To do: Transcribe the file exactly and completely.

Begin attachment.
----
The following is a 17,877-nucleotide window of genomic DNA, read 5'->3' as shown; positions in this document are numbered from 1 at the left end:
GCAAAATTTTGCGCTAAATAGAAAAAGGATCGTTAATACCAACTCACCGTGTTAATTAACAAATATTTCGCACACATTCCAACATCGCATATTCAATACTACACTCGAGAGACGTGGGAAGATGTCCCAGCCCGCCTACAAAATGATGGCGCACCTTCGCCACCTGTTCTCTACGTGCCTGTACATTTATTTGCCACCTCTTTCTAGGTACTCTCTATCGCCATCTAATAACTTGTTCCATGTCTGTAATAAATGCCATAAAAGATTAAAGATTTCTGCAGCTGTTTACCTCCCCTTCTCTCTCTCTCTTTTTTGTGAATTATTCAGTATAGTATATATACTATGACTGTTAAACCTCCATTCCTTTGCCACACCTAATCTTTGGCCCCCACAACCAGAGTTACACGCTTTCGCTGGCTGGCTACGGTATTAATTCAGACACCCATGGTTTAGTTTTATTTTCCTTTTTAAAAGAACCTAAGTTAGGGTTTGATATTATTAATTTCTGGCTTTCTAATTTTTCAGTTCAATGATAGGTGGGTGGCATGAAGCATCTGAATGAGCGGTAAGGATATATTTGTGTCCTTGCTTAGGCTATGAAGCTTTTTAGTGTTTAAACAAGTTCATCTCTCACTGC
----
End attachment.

The following is a 17,877-nucleotide window of genomic DNA, read 5'->3' as shown; positions in this document are numbered from 1 at the left end:
GCAAAATTTTGCGCTAAATAGAAAAAGGATCGTTAATACCAACTCACCGTGTTAATTAACAAATATTTCGCACACATTCCAACATCGCATATTCAATACTACACTCGAGAGACGTGGGAAGATGTCCCAGCCCGCCTACAAAATGATGGCGCACCTTCGCCACCTGTTCTCTACGTGCCTGTACATTTATTTGCCACCTCTTTCTAGGTACTCTCTATCGCCATCTAATAACTTGTTCCATGTCTGTAATAAATGCCATAAAAGATTAAAGATTTCTGCAGCTGTTTACCTCCCCTTCTCTCTCTCTCTTTTTTGTGAATTATTCAGTATAGTATATATACTATGACTGTTAAACCTCCATTCCTTTGCCACACCTAATCTTTGGCCCCCACAACCAGAGTTACACGCTTTCGCTGGCTGGCTACGGTATTAATTCAGACACCCATGGTTTAGTTTTATTTTCCTTTTTAAAAGAACCTAAGTTAGGGTTTGATATTATTAATTTCTGGCTTTCTAATTTTTCAGTTCAATGATAGGTGGGTGGCATGAAGCATCTGAATGAGCGGTAAGGATATATTTGTGTCCTTGCTTAGGCTATGAAGCTTTTTAGTGTTTAAACAAGTTCATCTCTCACTGC